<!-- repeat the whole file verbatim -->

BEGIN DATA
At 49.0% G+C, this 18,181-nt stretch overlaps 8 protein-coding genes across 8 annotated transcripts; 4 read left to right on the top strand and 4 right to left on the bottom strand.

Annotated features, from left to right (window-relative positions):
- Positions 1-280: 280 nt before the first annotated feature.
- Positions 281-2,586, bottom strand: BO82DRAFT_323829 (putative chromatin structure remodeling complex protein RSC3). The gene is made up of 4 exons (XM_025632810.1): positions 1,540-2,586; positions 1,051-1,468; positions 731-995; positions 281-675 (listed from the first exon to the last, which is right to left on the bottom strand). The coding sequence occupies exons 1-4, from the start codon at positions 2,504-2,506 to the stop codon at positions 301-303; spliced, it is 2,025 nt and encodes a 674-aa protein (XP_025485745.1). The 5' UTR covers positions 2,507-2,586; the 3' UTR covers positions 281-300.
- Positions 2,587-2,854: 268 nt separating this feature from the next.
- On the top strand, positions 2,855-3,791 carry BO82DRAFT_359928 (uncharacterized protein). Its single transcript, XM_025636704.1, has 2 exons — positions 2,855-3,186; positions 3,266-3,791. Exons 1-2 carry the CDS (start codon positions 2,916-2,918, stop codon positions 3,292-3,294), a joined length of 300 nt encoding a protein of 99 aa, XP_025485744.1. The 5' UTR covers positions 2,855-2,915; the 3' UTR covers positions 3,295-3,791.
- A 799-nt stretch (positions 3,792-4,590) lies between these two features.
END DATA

At 49.0% G+C, this 18,181-nt stretch overlaps 8 protein-coding genes across 8 annotated transcripts; 4 read left to right on the top strand and 4 right to left on the bottom strand.

Annotated features, from left to right (window-relative positions):
- Positions 1-280: 280 nt before the first annotated feature.
- Positions 281-2,586, bottom strand: BO82DRAFT_323829 (putative chromatin structure remodeling complex protein RSC3). The gene is made up of 4 exons (XM_025632810.1): positions 1,540-2,586; positions 1,051-1,468; positions 731-995; positions 281-675 (listed from the first exon to the last, which is right to left on the bottom strand). The coding sequence occupies exons 1-4, from the start codon at positions 2,504-2,506 to the stop codon at positions 301-303; spliced, it is 2,025 nt and encodes a 674-aa protein (XP_025485745.1). The 5' UTR covers positions 2,507-2,586; the 3' UTR covers positions 281-300.
- Positions 2,587-2,854: 268 nt separating this feature from the next.
- On the top strand, positions 2,855-3,791 carry BO82DRAFT_359928 (uncharacterized protein). Its single transcript, XM_025636704.1, has 2 exons — positions 2,855-3,186; positions 3,266-3,791. Exons 1-2 carry the CDS (start codon positions 2,916-2,918, stop codon positions 3,292-3,294), a joined length of 300 nt encoding a protein of 99 aa, XP_025485744.1. The 5' UTR covers positions 2,855-2,915; the 3' UTR covers positions 3,295-3,791.
- A 799-nt stretch (positions 3,792-4,590) lies between these two features.